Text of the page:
PLACERVILLE, CALIFORNIA

Prospecting

Corsets tie into ‘Intimate Apparel’ symbolism

The search for love and acceptance in 1905 New York dominates the life of Esther, an African American seamstress who makes provocative garments, in “Intimate Apparel,” playing March 13-23 at Sacramento State’s Playwrights’ Theatre.

Lynn Nottage’s play won the 2004 New York Drama Critics Circle Award and is being staged by Professor Melinda Wilson Ramey, chair of the department of theater and dance.

Performances are at 8 p.m. March 13-15 and 21-22; 2 p.m. March 16 and 23; and 6:30 p.m. March 19-20.

Nottage has described “Intimate Apparel” as “a meditation on loneliness” but Wilson Ramey said it is not a tear-jerker. “It has light moments,” she said.

The play has six characters, among whom are friends, clients and potential love interests. All six are, in essence, searching for the same things.

“They all want to be touched,” Ramey said. “They all want to be held. They want to have someone, to have something.”

In her efforts, Esther begins corresponding with a Panama Canal worker from Barbados named George. But he eventually betrays her after they meet face to face.

Meanwhile, Esther has become smitten with Mr. Marks, an Eastern European Jewish immigrant who runs the garment shop where Esther buys her material. The two obviously have feelings for each other but are kept separate by their cultures and customs.

And all the while, Esther dreams of opening her own beauty parlor for African American women.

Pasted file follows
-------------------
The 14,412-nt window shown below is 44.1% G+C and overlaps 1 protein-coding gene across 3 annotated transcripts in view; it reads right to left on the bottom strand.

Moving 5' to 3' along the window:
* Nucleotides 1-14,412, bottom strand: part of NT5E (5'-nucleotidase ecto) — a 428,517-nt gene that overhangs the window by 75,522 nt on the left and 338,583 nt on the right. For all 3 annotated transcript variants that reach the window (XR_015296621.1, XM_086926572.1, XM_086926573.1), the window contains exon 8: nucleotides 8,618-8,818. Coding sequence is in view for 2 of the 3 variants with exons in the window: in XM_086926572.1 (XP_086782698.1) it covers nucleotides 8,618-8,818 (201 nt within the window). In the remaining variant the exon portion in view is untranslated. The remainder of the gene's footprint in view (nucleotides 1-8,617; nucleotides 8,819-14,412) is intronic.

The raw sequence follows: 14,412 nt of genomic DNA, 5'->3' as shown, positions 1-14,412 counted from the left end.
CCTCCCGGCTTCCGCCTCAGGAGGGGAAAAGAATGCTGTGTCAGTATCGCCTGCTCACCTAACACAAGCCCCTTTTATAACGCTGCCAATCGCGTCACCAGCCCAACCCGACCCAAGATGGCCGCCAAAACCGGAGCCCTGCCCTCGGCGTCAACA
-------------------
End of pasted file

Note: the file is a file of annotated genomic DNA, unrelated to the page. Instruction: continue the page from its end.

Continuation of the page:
One of the most demanding aspects for the actors is performing while wearing real early-1900s corsets during the entire production; they mirror the bindings placed on the lives of the characters.

“They’re learning to breathe in the corsets, walk in them, sit in them,” Ramey said. “The idea of being restricted makes its way into the different characters.”

Esther is portrayed by junior Tiffanie Mack, who testifies to the restrictions imposed upon the actors by the corsets. “It was torturous,” she said of her first experience getting into one.

“You get used to it; then they see you’re too comfortable and they make it tighter,” Mack added.

Kennedy Smith plays George, Esther’s love interest. “He comes off as a sweet gentleman, just trying to find love, but on the inside, there’s a different layer,” Smith said. “He’s kind of greedy. He wants a life for himself, so he’s going to do whatever he can to prosper.”

Tickets for 6:30 p.m. performances are $8 general, $5 for children. For all other performances, admission is $12 general, $10 for seniors and students, and $8 for children.

Tickets are available at the university ticket office at 916-278-4323 or csus.edu/hornettickets.

California State Unversity, Sacramento

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